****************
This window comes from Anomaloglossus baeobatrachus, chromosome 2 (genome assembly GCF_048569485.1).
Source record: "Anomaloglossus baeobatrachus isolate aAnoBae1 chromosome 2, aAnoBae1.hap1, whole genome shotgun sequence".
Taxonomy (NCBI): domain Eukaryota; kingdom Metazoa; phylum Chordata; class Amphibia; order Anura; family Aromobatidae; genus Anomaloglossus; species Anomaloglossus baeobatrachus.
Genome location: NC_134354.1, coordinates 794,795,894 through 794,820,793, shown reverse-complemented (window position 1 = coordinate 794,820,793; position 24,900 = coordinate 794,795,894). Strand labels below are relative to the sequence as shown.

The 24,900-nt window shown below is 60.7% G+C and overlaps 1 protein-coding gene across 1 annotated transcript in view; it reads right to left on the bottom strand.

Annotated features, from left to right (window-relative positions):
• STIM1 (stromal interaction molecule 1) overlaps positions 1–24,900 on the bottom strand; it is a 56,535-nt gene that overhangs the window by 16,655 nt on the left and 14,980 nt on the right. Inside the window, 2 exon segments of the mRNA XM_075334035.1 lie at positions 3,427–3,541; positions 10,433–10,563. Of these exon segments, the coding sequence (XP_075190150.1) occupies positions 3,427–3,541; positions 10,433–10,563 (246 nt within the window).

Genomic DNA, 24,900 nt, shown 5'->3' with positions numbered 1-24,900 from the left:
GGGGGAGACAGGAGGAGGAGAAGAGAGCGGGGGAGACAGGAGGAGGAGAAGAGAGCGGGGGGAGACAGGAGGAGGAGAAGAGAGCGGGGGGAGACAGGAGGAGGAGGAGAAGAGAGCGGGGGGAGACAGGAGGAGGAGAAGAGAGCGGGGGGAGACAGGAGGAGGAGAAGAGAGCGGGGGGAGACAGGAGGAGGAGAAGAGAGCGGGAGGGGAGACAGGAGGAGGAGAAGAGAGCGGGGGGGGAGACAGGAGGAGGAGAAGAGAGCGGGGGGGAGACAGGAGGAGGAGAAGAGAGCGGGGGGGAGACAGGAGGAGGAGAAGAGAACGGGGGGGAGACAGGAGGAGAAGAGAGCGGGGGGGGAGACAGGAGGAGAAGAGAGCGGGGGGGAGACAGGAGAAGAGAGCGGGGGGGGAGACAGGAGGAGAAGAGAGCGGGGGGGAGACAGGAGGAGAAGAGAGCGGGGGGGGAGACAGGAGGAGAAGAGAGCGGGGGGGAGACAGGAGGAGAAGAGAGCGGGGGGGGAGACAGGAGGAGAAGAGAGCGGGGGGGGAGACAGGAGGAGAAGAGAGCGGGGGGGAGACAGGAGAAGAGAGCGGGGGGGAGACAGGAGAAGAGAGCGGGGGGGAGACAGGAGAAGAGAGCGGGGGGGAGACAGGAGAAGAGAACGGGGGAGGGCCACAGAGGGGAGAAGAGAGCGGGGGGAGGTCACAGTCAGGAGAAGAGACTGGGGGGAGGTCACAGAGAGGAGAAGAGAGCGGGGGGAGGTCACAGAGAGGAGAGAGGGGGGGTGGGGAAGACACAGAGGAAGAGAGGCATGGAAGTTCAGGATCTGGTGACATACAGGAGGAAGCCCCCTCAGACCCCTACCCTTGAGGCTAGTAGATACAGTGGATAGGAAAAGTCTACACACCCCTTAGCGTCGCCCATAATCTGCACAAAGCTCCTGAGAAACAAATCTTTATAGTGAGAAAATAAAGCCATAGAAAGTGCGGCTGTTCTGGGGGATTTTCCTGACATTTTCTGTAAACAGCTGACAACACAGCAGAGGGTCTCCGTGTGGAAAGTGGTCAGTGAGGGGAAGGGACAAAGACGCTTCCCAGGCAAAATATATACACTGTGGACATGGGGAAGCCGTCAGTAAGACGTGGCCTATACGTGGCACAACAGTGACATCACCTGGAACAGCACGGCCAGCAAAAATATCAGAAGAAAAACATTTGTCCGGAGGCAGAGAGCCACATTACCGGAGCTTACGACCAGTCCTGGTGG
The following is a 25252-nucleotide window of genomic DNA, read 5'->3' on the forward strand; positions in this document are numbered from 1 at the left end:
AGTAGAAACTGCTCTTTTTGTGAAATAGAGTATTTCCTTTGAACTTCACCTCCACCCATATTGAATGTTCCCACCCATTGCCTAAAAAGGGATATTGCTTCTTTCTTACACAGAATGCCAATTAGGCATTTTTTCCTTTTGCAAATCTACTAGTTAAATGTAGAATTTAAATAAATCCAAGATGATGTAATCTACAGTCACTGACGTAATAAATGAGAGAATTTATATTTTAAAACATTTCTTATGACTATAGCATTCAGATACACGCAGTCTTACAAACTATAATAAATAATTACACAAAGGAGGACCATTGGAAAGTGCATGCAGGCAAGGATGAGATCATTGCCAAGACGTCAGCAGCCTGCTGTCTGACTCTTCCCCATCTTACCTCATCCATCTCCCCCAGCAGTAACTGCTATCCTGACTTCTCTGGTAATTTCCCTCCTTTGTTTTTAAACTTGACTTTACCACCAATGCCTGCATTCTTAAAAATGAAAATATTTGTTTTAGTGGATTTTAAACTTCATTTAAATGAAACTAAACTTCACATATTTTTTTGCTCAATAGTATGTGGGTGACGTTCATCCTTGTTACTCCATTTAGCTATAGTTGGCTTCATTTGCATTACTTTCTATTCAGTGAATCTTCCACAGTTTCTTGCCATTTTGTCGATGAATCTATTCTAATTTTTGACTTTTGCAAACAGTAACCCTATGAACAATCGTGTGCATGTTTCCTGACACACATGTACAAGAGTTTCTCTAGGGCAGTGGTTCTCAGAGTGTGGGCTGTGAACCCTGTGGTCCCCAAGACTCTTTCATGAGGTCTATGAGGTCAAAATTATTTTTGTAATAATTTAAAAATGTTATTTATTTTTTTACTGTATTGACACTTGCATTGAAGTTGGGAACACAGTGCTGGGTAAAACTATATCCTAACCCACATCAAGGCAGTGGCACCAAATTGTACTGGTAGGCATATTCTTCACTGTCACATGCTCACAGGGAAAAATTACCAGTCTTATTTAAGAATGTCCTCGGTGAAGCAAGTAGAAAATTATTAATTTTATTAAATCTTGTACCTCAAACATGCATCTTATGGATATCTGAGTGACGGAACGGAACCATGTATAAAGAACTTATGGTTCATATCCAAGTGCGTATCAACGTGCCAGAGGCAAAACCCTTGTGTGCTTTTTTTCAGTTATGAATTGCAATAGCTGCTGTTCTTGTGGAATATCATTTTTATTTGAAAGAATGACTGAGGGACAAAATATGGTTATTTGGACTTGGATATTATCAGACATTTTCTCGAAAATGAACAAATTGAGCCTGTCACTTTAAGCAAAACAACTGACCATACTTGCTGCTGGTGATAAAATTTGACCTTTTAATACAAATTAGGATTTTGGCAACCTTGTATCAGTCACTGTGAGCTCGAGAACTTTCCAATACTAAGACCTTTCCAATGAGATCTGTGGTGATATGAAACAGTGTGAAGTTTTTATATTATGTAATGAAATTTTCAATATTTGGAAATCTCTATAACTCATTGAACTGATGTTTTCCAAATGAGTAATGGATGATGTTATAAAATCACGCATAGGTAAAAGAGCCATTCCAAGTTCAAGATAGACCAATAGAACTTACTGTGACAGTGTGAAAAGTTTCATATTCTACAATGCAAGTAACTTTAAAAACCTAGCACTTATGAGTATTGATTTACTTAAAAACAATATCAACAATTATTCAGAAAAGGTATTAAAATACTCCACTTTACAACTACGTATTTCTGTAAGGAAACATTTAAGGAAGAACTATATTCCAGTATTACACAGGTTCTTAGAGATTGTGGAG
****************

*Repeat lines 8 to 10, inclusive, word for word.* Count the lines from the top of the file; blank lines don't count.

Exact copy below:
Genomic DNA, 24,900 nt, shown 5'->3' with positions numbered 1-24,900 from the left:
GGGGGAGACAGGAGGAGGAGAAGAGAGCGGGGGAGACAGGAGGAGGAGAAGAGAGCGGGGGGAGACAGGAGGAGGAGAAGAGAGCGGGGGGAGACAGGAGGAGGAGGAGAAGAGAGCGGGGGGAGACAGGAGGAGGAGAAGAGAGCGGGGGGAGACAGGAGGAGGAGAAGAGAGCGGGGGGAGACAGGAGGAGGAGAAGAGAGCGGGAGGGGAGACAGGAGGAGGAGAAGAGAGCGGGGGGGGAGACAGGAGGAGGAGAAGAGAGCGGGGGGGAGACAGGAGGAGGAGAAGAGAGCGGGGGGGAGACAGGAGGAGGAGAAGAGAACGGGGGGGAGACAGGAGGAGAAGAGAGCGGGGGGGGAGACAGGAGGAGAAGAGAGCGGGGGGGAGACAGGAGAAGAGAGCGGGGGGGGAGACAGGAGGAGAAGAGAGCGGGGGGGAGACAGGAGGAGAAGAGAGCGGGGGGGGAGACAGGAGGAGAAGAGAGCGGGGGGGAGACAGGAGGAGAAGAGAGCGGGGGGGGAGACAGGAGGAGAAGAGAGCGGGGGGGGAGACAGGAGGAGAAGAGAGCGGGGGGGAGACAGGAGAAGAGAGCGGGGGGGAGACAGGAGAAGAGAGCGGGGGGGAGACAGGAGAAGAGAGCGGGGGGGAGACAGGAGAAGAGAACGGGGGAGGGCCACAGAGGGGAGAAGAGAGCGGGGGGAGGTCACAGTCAGGAGAAGAGACTGGGGGGAGGTCACAGAGAGGAGAAGAGAGCGGGGGGAGGTCACAGAGAGGAGAGAGGGGGGGTGGGGAAGACACAGAGGAAGAGAGGCATGGAAGTTCAGGATCTGGTGACATACAGGAGGAAGCCCCCTCAGACCCCTACCCTTGAGGCTAGTAGATACAGTGGATAGGAAAAGTCTACACACCCCTTAGCGTCGCCCATAATCTGCACAAAGCTCCTGAGAAACAAATCTTTATAGTGAGAAAATAAAGCCATAGAAAGTGCGGCTGTTCTGGGGGATTTTCCTGACATTTTCTGTAAACAGCTGACAACACAGCAGAGGGTCTCCGTGTGGAAAGTGGTCAGTGAGGGGAAGGGACAAAGACGCTTCCCAGGCAAAATATATACACTGTGGACATGGGGAAGCCGTCAGTAAGACGTGGCCTATACGTGGCACAACAGTGACATCACCTGGAACAGCACGGCCAGCAAAAATATCAGAAGAAAAACATTTGTCCGGAGGCAGAGAGCCACATTACCGGAGCTTACGACCAGTCCTGGTGG
The following is a 25252-nucleotide window of genomic DNA, read 5'->3' on the forward strand; positions in this document are numbered from 1 at the left end: